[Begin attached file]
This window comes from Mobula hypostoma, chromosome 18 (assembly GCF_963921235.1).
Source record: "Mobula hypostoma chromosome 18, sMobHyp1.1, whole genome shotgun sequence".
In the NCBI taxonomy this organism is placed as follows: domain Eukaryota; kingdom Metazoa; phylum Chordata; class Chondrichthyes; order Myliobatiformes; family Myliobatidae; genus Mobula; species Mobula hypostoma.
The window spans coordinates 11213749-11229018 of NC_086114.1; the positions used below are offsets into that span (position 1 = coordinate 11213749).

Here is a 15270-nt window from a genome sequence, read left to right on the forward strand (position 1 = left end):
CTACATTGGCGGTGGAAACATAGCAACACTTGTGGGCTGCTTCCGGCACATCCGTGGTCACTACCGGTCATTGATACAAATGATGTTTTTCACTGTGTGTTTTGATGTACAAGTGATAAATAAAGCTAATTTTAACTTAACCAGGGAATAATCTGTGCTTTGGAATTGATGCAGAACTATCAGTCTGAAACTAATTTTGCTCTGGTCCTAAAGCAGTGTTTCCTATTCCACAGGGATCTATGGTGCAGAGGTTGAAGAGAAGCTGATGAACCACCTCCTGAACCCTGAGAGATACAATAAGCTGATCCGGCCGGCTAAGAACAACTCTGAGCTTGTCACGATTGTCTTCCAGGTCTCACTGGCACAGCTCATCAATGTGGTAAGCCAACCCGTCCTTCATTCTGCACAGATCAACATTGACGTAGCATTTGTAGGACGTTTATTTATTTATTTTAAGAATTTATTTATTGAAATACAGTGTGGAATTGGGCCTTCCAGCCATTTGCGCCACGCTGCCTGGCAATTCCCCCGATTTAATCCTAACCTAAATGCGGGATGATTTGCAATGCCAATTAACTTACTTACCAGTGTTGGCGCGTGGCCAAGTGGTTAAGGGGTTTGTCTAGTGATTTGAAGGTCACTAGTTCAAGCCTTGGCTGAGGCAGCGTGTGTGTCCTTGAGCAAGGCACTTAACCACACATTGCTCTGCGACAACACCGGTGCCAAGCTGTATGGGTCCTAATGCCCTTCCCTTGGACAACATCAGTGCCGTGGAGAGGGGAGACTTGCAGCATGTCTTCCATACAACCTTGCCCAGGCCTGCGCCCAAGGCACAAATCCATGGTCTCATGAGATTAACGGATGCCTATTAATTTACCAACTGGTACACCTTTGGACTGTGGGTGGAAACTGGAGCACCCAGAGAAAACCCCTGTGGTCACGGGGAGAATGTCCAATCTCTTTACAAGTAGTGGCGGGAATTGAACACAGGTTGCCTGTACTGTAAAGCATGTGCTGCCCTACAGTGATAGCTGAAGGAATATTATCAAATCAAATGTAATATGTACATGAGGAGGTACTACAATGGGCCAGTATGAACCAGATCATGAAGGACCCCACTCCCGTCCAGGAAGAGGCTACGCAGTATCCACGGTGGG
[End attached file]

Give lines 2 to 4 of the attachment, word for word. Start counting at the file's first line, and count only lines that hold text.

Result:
Source record: "Mobula hypostoma chromosome 18, sMobHyp1.1, whole genome shotgun sequence".
In the NCBI taxonomy this organism is placed as follows: domain Eukaryota; kingdom Metazoa; phylum Chordata; class Chondrichthyes; order Myliobatiformes; family Myliobatidae; genus Mobula; species Mobula hypostoma.
The window spans coordinates 11213749-11229018 of NC_086114.1; the positions used below are offsets into that span (position 1 = coordinate 11213749).